By Anna Marie Periquet, Go Negosyo mentor
My post as chairman of the Young Entrepreneurs Group of Asia Pacific (YEGAP) gives me the distinct opportunity of meeting very inspiring entrepreneurs from the region. In the following interview, Mr. Wilson Jacob of India shares his ideas, experiences, and advice on entrepreneurship, who his mentors and sources of inspirations are, and what lessons he has learned from his initial ventures, among others. The 45-year-old Wilson is the Chairman and Managing Director of Kottayam Port and Container Terminal Pvt. Ltd., an export promotion infrastructure development project with 49% equity from the government of India located at Kottayam, Kerala. He is also the recipient of the 2nd Young Entrepreneur Award of Asia Pacific.
What was your first “business venture” and what was the biggest lesson you learned from it?
An animal feed factory. It closed down in the 3rd year. I then learned how to do a business.
Who is your business mentor, or who had the greatest influence in your business life?
My father. He was not a business man. He was an engineer in government services, but he has had lots of business visions while he was working.
What advice would you give someone starting out a business today?
Do not copy a business, try to find out and do a different business from others, and do it differently.
What principle of entrepreneurship do you wish you knew when you were first starting out?
When I put up my first business, I only knew how to start it. I didn’t know any principles. I’ve learned them from my personal experience.
What has been the most satisfying decision you have made as a businessman?
Making a decision to start a business/industry and while running the business itself is very challenging. I’ve started four businesses. I cannot distinguish which ones among my decisions are satisfying and which ones are not. But I think all of them are good.
What was the toughest decision you had to make? How do you go about making tough decisions?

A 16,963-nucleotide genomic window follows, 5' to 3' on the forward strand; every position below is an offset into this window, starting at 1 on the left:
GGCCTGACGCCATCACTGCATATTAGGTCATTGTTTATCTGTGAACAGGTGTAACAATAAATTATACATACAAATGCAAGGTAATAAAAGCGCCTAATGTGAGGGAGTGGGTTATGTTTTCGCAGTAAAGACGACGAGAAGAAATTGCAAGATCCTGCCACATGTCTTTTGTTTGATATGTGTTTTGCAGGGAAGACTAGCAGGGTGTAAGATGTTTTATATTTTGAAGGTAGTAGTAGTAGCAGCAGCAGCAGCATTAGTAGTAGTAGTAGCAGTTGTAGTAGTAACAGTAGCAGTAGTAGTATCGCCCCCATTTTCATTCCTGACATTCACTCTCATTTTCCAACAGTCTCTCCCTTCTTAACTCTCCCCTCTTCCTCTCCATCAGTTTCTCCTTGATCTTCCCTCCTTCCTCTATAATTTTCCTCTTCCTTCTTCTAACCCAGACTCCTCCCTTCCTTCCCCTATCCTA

I think I am too good at making decisions at very crucial time and very fast, too. I think it’s the grace of the God that makes me make the right decisions at the right time. The toughest decision was to start an ICD and Minor Port utilizing inland water way at my home town Kottayam in India.
Would you recommend to someone starting out a business to attend a business school, or skip the degree and learn along the way?
I believe the degrees and education have nothing to do with the business and entrepreneurship. One has to be an evergreen student in the business field. But a good education is always helpful for communication, marketing and other planning. But this expertise you can always hire or buy, but you cannot buy or hire entrepreneurship.
Is there any difference between India and the rest of the world in the nature of your industry?
Yes, very much. I believe India is the best country to start the business or an industry because of the availability of human resources and consumerism. Also, the business management theory of the US or other countries will not work in India. India has got its own business theories and principles especially in labor issues.
What changes have you seen as a result of your business venture?
My recent venture of setting up a minor port and an Inland container depot (customs notified area for exports and imports) in my home town Kottayam has changed the region itself a lot. Two export promotion industrial parks are being set up by the government. Some of the social benefits resulting from my business venture include the generation of employment for nearly 5000 people;